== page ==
Destiny's Child and U2 snag awards; Eminem hugs Elton John

By Lori Reese
Updated February 22, 2001 at 05:00 AM EST
Credit: Destiny's Child: Kevin Winter/Image Direct

Younger performers ignited the controversy surrounding the 43rd Annual Grammy awards, but in the end the night belonged to artists like… Steely Dan. The veteran rock group’s ”Two Against Nature” beat out Eminem’s ”The Marshall Mathers LP” and Radiohead’s ”Kid A” for the esteemed Album of the Year award. Em, meanwhile, took the prize for Rap Album of the Year shortly before his highly anticipated — and ultimately well received — duet with Elton John.

U2 snagged three honors including Record of the Year for which they beat out upstarts like Destiny’s Child — who won for R&B performance by a duo or group — and Macy Gray, who took the prize for Best Pop Female Vocal. Meanwhile, the biggest surprise of the evening was Shelby Lynne’s honor for Best New Artist. (Mr. ”Thong Song” Sisqó had been favored). Appropriately, the singer thanked the Recording Academy for recognizing her as a new talent after ”13 years and six albums.”

The Grammy Awards were broadcast live from Los Angeles’ Staples Center on CBS. Here’s a list of the award highlights.

Album of the Year
”Two Against Nature,” Steely Dan

Record of the Year
”Beautiful Day,” U2

Song of the Year
”Beautiful Day,” U2 (U2)

New Artist
Shelby Lynne

Female Pop Vocal Performance
”I Try,” Macy Gray

Male Pop Vocal Performance
”She Walks This Earth (Soberana Rosa),” Sting

Pop Performance by a Duo or Group with Vocal
”Cousin Dupree,” Steely Dan

Pop Collaboration with Vocals
”Is You Is, Or Is You Ain’t (My Baby),” B.B. King and Dr. John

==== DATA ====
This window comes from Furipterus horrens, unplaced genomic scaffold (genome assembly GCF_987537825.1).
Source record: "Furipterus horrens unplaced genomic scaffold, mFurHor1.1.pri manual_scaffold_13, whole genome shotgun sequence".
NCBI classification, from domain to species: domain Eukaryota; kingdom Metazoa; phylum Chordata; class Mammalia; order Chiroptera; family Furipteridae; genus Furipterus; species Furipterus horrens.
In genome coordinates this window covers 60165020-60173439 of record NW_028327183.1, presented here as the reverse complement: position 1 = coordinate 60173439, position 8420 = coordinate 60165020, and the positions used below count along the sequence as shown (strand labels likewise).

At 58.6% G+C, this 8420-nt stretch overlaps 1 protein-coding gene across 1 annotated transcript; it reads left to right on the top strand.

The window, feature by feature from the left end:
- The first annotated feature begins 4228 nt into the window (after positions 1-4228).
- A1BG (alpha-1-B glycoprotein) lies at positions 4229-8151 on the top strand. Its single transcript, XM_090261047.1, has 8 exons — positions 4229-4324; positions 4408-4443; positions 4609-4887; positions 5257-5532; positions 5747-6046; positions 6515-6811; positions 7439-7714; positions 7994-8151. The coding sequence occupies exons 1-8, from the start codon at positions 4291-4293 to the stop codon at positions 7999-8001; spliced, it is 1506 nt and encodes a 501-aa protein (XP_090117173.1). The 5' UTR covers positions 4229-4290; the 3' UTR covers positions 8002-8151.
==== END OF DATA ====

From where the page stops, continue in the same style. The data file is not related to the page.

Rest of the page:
Dance Recording
”Who Let the Dogs Out,” Baha Men

Pop Vocal Album
”Two Against Nature,” Steely Dan

Female Rock Vocal Performance
”There Goes the Neighborhood,” Sheryl Crow

Male Rock Vocal Performance
”Again,” Lenny Kravitz

Rock Performance by a Duo or Group with Vocal
”Beautiful Day,” U2

Hard Rock Performance
”Guerrilla Radio,” Rage Against the Machine

Metal Performance
”Elite,” Deftones

Rock Song
”With Arms Wide Open,” Scott Stapp and Mark Tremonti (Creed)

Rock Album
”There Is Nothing Left to Lose,” Foo Fighters

Alternative Music Album
”Kid A,” Radiohead

Female R&B Vocal Performance
”He Wasn’t Man Enough,” Toni Braxton

Male R&B Vocal Performance
”Untitled (How Does It Feel),” D’Angelo

R&B Performance by a Duo or Group with Vocal
”Say My Name,” Destiny’s Child

R&B Song
”Say My Name,” LaShawn Daniels, Fred Jerkins III, Rodney Jerkins, Beyoncé Knowles, LeToya Luckett, LaTavia Roberson, and Kelendria Rowland (Destiny’s Child)

R&B Album
”Voodoo,” D’Angelo

Rap Solo Performance
”The Real Slim Shady,” Eminem

Rap Performance by a Duo or Group
”Forgot About Dre,” Dr. Dre featuring Eminem

Rap Album
”The Marshall Mathers LP,” Eminem

Female Country Vocal Performance
”Breathe,” Faith Hill

Male Country Vocal Performance
”Solitary Man,” Johnny Cash

Country Performance by a Duo or Group with Vocal
”Cherokee Maiden,” Asleep At The Wheel

Country Collaboration with Vocals
”Let’s Make Love,” Faith Hill and Tim McGraw

Country Song
”I Hope You Dance,” Mark D. Sanders and Tia Sillers (Lee Ann Womack)

Country Album
”Breathe,” Faith Hill

Latin Pop Album
”MTV Unplugged,” Shakira

Producer of the Year, Non-Classical
Dr. Dre

Best Compilation Soundtrack Album For a Motion Picture, Television, or Other Visual Media
”Almost Famous,” Various Artists

Best Short Form Music Video
”Learn to Fly,” Foo Fighters